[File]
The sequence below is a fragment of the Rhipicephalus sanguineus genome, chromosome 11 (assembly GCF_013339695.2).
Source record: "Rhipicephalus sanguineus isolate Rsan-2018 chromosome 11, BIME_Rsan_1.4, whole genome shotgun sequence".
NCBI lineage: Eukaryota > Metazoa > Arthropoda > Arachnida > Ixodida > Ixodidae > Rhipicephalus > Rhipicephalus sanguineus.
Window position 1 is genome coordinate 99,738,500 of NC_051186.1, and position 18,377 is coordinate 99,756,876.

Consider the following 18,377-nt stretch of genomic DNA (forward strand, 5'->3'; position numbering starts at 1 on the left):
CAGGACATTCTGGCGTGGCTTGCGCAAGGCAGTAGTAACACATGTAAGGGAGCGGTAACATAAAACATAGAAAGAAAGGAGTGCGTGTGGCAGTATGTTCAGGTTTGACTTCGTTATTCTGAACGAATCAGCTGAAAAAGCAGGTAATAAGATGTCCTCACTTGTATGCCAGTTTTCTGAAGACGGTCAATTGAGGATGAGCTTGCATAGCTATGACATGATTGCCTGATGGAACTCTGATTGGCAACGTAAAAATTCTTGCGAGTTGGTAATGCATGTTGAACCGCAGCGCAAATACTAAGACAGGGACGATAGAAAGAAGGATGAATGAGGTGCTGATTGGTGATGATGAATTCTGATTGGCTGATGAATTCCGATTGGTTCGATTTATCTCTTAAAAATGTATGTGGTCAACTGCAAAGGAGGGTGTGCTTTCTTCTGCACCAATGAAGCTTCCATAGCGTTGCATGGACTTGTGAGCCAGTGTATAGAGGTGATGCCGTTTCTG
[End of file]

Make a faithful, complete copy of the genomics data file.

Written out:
The sequence below is a fragment of the Rhipicephalus sanguineus genome, chromosome 11 (assembly GCF_013339695.2).
Source record: "Rhipicephalus sanguineus isolate Rsan-2018 chromosome 11, BIME_Rsan_1.4, whole genome shotgun sequence".
NCBI lineage: Eukaryota > Metazoa > Arthropoda > Arachnida > Ixodida > Ixodidae > Rhipicephalus > Rhipicephalus sanguineus.
Window position 1 is genome coordinate 99,738,500 of NC_051186.1, and position 18,377 is coordinate 99,756,876.

Consider the following 18,377-nt stretch of genomic DNA (forward strand, 5'->3'; position numbering starts at 1 on the left):
CAGGACATTCTGGCGTGGCTTGCGCAAGGCAGTAGTAACACATGTAAGGGAGCGGTAACATAAAACATAGAAAGAAAGGAGTGCGTGTGGCAGTATGTTCAGGTTTGACTTCGTTATTCTGAACGAATCAGCTGAAAAAGCAGGTAATAAGATGTCCTCACTTGTATGCCAGTTTTCTGAAGACGGTCAATTGAGGATGAGCTTGCATAGCTATGACATGATTGCCTGATGGAACTCTGATTGGCAACGTAAAAATTCTTGCGAGTTGGTAATGCATGTTGAACCGCAGCGCAAATACTAAGACAGGGACGATAGAAAGAAGGATGAATGAGGTGCTGATTGGTGATGATGAATTCTGATTGGCTGATGAATTCCGATTGGTTCGATTTATCTCTTAAAAATGTATGTGGTCAACTGCAAAGGAGGGTGTGCTTTCTTCTGCACCAATGAAGCTTCCATAGCGTTGCATGGACTTGTGAGCCAGTGTATAGAGGTGATGCCGTTTCTG